By the end of 2015 there were over 65 million displaced persons, the highest number since the aftermath of World War II.  And the number has increased by more than 50 per cent since 2011. The predominant causes of displacement are persecution, conflict, human rights violations, generalised violence and, more recently, climate change.

Of the 65 million displaced persons, about a third (21.3 million) are refugees (those who have had their refugee status positively assessed) and one twentieth (3.2 million) are asylum seekers whose claims for asylum have not yet been processed. The remaining 40.8 million, the largest component, are internally displaced persons, people who have been displaced but remain within their own country. About three quarters (16.1 million) of the 21.3 million refugees are under the UNHCR’s mandate and about one quarter (5.2 million) are Palestinian refugees under the mandate of the UNRWA.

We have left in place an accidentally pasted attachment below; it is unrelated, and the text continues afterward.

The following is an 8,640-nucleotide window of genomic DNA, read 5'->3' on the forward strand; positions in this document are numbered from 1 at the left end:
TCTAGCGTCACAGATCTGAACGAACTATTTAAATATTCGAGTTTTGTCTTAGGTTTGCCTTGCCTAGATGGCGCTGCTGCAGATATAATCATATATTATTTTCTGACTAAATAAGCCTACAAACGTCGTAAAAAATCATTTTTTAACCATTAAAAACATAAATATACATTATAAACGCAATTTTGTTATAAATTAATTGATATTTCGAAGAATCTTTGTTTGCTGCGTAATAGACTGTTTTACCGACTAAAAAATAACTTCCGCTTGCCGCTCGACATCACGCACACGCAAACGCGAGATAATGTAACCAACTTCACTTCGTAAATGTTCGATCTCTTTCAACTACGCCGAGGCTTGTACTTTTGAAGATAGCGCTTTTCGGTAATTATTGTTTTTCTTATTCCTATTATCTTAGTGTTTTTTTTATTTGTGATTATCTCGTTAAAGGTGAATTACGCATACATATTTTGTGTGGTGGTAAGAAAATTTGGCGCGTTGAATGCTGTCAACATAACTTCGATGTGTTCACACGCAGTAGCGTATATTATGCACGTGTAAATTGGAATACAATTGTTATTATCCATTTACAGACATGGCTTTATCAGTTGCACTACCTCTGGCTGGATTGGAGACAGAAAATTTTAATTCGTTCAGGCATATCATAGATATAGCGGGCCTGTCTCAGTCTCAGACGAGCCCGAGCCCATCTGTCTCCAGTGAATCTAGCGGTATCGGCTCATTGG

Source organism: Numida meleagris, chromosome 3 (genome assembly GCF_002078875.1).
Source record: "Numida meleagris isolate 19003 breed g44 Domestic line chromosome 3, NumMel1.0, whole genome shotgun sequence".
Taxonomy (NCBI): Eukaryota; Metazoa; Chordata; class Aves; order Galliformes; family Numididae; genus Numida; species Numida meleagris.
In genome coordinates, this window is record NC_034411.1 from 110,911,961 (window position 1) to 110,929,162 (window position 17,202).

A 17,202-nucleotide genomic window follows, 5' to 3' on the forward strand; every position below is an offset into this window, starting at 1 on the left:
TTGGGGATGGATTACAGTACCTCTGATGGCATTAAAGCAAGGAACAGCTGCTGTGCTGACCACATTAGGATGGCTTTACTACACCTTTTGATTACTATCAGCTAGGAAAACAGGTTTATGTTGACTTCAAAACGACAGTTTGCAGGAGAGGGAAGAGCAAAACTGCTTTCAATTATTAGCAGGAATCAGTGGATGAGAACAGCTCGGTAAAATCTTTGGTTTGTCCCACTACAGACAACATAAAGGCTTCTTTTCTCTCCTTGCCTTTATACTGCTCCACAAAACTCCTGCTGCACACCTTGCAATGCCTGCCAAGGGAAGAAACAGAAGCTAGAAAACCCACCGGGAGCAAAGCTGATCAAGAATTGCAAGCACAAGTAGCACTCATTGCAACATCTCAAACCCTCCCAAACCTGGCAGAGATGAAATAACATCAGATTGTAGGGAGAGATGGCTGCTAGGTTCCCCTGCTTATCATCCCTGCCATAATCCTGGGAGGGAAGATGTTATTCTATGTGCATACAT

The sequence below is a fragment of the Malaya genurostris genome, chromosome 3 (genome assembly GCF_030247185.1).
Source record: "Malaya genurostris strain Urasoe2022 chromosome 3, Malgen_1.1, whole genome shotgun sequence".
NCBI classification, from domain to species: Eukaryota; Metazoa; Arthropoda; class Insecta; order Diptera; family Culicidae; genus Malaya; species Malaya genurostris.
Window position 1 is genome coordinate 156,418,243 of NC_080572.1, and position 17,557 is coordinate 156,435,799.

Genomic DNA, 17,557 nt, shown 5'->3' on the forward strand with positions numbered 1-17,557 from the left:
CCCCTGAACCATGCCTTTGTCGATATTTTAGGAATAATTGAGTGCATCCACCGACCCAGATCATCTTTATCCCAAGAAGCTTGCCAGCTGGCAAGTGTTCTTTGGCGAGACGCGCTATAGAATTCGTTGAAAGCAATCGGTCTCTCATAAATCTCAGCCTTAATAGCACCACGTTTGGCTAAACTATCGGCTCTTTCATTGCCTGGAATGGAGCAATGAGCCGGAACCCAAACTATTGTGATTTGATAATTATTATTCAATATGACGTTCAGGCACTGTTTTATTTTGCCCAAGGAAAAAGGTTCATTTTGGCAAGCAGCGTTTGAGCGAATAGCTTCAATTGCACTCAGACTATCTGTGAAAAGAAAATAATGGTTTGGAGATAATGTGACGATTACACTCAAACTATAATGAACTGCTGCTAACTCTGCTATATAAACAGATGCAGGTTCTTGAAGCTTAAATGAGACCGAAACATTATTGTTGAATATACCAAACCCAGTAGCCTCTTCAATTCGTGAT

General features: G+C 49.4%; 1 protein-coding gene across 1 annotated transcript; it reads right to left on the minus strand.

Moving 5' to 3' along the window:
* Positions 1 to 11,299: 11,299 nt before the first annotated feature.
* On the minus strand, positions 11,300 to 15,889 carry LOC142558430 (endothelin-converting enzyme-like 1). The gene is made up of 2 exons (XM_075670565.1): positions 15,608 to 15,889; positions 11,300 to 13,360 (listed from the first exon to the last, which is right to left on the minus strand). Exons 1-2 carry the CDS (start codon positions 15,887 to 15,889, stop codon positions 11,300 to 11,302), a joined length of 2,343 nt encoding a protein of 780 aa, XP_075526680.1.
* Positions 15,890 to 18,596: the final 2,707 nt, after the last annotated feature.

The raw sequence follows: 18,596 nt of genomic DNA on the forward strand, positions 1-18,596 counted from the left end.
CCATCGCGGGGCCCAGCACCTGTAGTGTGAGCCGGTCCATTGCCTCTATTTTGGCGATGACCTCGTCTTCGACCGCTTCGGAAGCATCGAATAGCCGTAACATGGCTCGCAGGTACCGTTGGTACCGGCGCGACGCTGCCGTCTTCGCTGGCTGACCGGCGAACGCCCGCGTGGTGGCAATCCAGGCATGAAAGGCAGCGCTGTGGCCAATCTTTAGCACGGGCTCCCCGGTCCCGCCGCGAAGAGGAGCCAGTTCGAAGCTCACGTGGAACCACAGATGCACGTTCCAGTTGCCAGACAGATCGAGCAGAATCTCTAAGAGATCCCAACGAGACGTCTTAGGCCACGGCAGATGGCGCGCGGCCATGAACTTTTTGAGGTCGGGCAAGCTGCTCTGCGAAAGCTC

Breakdown of displaced persons worldwide

In 2015, children made up approximately 51 per cent of the refugee population, including 98,400 unaccompanied or separated children. 49 per cent of refugees were female, slightly higher than in previous years. The ‘working age’ group, refugees between 18 and 59 years old, reached a high of 54 per cent while those 60 years and over made up just 3 per cent, slightly lower than in previous years.

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Last updated November 2016.